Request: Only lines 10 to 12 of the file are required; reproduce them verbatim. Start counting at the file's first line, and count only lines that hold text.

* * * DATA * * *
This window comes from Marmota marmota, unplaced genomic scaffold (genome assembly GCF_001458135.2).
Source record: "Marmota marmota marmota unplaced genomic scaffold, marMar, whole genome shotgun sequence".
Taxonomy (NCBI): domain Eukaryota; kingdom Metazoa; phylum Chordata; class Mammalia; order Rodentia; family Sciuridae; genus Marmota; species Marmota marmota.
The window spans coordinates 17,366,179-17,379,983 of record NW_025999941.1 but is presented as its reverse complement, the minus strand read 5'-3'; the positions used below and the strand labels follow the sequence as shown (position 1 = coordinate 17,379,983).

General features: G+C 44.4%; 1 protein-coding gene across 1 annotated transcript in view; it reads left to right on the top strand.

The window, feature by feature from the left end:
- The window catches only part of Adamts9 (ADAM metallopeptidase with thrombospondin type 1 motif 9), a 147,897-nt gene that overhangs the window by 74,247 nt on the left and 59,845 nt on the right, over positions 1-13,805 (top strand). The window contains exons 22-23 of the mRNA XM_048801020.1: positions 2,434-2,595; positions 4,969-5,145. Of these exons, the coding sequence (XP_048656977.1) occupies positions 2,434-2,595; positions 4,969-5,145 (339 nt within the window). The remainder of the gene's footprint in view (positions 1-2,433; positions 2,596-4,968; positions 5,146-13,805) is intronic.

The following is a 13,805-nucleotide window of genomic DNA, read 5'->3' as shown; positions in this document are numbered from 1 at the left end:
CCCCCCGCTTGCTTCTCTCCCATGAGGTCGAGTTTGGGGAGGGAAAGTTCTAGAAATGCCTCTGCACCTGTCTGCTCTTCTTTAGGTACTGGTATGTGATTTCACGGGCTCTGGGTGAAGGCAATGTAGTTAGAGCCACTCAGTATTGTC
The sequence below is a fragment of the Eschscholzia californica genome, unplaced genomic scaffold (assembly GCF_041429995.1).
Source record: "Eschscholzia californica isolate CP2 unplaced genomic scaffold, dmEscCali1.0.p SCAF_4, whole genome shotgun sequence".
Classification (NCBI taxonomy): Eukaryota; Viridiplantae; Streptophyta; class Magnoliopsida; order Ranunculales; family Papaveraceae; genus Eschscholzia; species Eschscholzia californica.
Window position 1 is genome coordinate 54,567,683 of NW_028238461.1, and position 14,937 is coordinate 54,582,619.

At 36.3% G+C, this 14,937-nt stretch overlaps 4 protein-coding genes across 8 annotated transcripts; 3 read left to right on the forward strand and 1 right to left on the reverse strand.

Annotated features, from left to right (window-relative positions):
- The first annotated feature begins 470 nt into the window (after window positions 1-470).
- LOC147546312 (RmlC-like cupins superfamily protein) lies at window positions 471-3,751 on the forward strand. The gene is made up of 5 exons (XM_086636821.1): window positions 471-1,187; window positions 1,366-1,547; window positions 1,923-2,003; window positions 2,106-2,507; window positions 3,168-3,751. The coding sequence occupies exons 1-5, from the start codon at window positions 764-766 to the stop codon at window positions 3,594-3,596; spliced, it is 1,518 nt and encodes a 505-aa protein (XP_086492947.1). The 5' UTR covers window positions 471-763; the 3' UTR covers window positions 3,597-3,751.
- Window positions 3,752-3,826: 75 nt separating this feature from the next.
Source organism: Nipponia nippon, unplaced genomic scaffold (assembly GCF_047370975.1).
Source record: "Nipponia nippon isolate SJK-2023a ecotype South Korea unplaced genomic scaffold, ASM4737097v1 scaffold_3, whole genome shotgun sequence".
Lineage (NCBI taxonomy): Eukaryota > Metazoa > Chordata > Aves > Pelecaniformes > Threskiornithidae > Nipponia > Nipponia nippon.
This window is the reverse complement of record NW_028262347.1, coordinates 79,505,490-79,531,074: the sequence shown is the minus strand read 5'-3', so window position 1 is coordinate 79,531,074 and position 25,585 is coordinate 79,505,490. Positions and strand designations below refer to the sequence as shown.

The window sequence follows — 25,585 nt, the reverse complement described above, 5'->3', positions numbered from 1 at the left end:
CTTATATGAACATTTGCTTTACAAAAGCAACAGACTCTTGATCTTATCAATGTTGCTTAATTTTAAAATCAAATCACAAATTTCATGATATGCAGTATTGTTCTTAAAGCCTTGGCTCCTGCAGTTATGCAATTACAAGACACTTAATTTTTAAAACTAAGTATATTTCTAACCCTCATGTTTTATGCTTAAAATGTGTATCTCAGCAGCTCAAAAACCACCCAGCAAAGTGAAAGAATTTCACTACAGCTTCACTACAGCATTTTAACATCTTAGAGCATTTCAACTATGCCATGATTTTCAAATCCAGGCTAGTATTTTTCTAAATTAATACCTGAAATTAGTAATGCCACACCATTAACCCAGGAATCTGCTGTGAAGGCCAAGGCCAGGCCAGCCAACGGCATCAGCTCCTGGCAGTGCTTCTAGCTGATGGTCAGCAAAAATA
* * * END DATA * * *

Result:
The sequence below is a fragment of the Eschscholzia californica genome, unplaced genomic scaffold (assembly GCF_041429995.1).
Source record: "Eschscholzia californica isolate CP2 unplaced genomic scaffold, dmEscCali1.0.p SCAF_4, whole genome shotgun sequence".
Classification (NCBI taxonomy): Eukaryota; Viridiplantae; Streptophyta; class Magnoliopsida; order Ranunculales; family Papaveraceae; genus Eschscholzia; species Eschscholzia californica.